Sunday, April 27, 2014

Helping Children To Understand Death

Talking about death with children can be very difficult in the context of the unexpected death of a loved one. For this reason, it is good to help children talk about death as it comes up in the context of everyday living, well ahead of an intense personal loss.
The passing of the seasons, the death of a pet, the death of a more distant elderly person: any of these can become an occasion to begin a conversation about dying. Predictably, once the topic is on the table, as it were, kids can be relied upon to return to it from time-to-time, as long as they get the message it is okay to do so. Children's innate curiosity can be a bonus in this area and many others, as long as you meet their inquiries with honesty and caring, and don't try to offer too much all at once. Your task, in advance, would be to remind yourself what you believe or know about death and dying and then, if possible, to translate some of these concepts into "kid-speak". The following may provide a guide:
1. Death is a part of life-all living things die eventually and sometimes that death means beauty for us, in the form of coloured autumn leaves for example.
2. A person who is dying is still a person-someone who is dying still has ideas and can even laugh at times.
3. Death is not contagious-being around someone who is dying is not going to cause anyone else to die.
4. Thinking angry thoughts about another person does not cause them to die.
5. There are people and rituals to help us deal with death.
6. Death is not always a sad thing for the person dying--sometimes it can be a welcome way to get away from pain and sickness
7. When we love someone and they love us, that love will always matter, even if the person dies
In an environment open to such things, children will bring forward questions, some of which may reveal some surprising notions. Assessing how much to tell, or even what exactly is the crux of the question for a young child, can be a challenge. Still, rest assured: typically, the questions will keep coming over time until the child's central question is finally answered.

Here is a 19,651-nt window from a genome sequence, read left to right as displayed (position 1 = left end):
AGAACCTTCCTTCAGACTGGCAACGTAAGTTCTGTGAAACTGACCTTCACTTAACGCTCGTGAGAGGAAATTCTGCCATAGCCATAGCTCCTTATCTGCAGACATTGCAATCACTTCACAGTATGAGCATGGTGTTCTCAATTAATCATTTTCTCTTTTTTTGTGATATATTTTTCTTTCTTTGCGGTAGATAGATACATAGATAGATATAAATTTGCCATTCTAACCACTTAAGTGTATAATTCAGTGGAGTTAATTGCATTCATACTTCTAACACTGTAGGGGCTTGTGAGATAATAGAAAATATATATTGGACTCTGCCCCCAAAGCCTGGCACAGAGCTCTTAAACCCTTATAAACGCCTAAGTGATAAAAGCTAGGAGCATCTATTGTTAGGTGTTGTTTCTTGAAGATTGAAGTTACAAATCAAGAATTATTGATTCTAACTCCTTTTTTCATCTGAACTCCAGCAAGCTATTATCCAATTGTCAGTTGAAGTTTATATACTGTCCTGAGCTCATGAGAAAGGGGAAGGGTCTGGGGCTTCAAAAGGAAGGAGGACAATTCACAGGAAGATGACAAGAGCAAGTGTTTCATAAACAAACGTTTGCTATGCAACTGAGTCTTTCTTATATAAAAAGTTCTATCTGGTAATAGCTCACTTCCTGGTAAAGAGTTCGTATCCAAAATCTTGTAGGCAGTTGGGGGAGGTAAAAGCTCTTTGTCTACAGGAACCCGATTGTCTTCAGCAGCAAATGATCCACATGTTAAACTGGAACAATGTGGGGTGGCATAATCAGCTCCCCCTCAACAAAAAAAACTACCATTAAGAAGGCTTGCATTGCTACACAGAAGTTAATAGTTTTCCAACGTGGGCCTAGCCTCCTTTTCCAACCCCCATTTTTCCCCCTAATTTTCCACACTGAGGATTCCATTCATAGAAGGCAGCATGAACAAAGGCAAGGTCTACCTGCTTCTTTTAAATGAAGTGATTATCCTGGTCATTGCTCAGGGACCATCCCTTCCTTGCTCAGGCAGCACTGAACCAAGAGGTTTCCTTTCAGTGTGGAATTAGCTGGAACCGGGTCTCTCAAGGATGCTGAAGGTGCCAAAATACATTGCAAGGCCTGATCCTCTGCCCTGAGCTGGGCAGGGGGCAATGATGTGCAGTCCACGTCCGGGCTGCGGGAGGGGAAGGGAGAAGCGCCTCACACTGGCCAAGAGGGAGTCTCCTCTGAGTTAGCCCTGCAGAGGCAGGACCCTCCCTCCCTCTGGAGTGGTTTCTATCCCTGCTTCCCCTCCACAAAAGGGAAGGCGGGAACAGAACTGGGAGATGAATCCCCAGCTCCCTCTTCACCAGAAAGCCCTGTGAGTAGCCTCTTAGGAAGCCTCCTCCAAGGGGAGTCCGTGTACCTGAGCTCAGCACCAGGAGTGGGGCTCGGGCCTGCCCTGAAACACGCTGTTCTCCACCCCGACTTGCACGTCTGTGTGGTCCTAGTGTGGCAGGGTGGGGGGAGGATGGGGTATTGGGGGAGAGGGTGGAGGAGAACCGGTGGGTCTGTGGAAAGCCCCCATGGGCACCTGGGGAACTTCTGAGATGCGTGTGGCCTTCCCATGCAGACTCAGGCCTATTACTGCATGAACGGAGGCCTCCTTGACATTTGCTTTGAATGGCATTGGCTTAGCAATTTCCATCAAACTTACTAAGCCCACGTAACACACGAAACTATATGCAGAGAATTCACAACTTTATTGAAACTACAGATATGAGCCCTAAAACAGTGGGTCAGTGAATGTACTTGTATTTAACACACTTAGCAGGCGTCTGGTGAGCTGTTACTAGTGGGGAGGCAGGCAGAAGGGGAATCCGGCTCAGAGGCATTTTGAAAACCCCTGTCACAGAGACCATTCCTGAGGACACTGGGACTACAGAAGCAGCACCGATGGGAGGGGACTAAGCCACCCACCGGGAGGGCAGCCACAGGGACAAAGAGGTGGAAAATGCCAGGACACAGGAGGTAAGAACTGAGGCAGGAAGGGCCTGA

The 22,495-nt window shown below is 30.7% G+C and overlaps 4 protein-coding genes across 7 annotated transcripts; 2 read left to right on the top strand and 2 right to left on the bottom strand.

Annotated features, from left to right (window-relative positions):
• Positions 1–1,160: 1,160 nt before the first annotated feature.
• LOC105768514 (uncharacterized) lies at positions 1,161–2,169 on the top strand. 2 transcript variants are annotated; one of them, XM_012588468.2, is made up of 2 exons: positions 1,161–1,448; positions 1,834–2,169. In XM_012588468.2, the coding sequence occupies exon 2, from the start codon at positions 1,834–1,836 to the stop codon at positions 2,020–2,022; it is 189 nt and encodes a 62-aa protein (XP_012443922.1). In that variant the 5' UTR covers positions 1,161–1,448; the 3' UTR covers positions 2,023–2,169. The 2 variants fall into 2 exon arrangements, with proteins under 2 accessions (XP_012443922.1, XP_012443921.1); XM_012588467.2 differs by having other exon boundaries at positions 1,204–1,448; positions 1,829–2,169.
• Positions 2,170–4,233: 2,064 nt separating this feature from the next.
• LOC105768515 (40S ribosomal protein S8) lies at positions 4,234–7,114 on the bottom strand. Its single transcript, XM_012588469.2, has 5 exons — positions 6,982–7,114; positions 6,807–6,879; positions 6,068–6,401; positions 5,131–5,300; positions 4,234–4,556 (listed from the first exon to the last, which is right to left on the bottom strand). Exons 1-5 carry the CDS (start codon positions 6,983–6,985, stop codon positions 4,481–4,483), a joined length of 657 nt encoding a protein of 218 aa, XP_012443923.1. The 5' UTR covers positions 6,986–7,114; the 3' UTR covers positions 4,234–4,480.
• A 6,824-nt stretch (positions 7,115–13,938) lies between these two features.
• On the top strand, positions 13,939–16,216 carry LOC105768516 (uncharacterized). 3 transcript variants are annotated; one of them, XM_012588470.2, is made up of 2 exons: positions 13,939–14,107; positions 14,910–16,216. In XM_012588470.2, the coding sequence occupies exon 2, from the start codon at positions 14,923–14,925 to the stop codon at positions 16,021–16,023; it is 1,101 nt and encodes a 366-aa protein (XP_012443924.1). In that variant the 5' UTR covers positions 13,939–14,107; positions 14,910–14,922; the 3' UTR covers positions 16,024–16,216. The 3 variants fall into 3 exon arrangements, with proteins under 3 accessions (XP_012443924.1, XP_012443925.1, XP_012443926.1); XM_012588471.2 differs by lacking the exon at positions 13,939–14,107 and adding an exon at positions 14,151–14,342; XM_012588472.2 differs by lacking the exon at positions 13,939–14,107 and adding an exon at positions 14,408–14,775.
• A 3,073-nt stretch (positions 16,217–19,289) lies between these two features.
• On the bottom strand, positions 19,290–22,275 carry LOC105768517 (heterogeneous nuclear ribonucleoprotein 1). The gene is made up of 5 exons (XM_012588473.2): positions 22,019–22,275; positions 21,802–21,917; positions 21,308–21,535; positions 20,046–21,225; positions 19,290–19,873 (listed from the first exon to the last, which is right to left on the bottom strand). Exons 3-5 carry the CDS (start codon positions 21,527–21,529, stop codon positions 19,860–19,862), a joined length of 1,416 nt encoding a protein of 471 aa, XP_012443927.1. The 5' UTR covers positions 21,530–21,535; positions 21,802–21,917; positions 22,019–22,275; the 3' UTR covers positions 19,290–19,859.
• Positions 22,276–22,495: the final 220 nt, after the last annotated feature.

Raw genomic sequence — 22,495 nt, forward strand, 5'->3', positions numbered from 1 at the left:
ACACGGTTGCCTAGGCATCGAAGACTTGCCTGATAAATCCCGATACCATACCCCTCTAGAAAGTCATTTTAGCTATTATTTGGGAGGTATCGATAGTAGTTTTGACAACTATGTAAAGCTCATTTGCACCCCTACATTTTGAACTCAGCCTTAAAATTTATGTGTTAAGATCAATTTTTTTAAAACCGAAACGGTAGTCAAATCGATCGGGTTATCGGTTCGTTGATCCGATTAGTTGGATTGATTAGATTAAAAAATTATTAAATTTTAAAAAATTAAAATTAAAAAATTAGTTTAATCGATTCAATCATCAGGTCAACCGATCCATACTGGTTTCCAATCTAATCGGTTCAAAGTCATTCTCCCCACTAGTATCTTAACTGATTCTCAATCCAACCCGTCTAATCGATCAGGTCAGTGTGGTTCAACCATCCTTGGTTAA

While capable of touching concern for others, children are essentially egocentric. This is appropriate and to be expected. However, one of the results of this egocentric focus is that children may fear they have caused the death somehow. Especially younger children may need to be assured, sometimes repeatedly, that nothing they did or did not do brought on the death of a loved one.
Like adults, children grieve and that grief may be expressed in crying, guilt, denial or anger. Depending upon the circumstances and the closeness of the person who has died, a child's grief may be shown in fear of falling asleep, nightmares, clinging behaviors and "acting out" in a variety of ways. It is important to allow kids to talk about and otherwise express their feelings. If you are also grieving, let them know it, so they will not feel alone in their distress.
There are many books available to assist in helping children cope with the death of a loved one. Quality bookstores will have age-appropriate selections. Still, it is the conversation with significant adults in their lives that will most help children find a way to accommodate death in their worlds.

Linda Watson is a former pastoral and supportive care professional and the author of Facing Death: A Companion in Words and Images, a beautifully illustrated book for the dying and for those who care for and about them.

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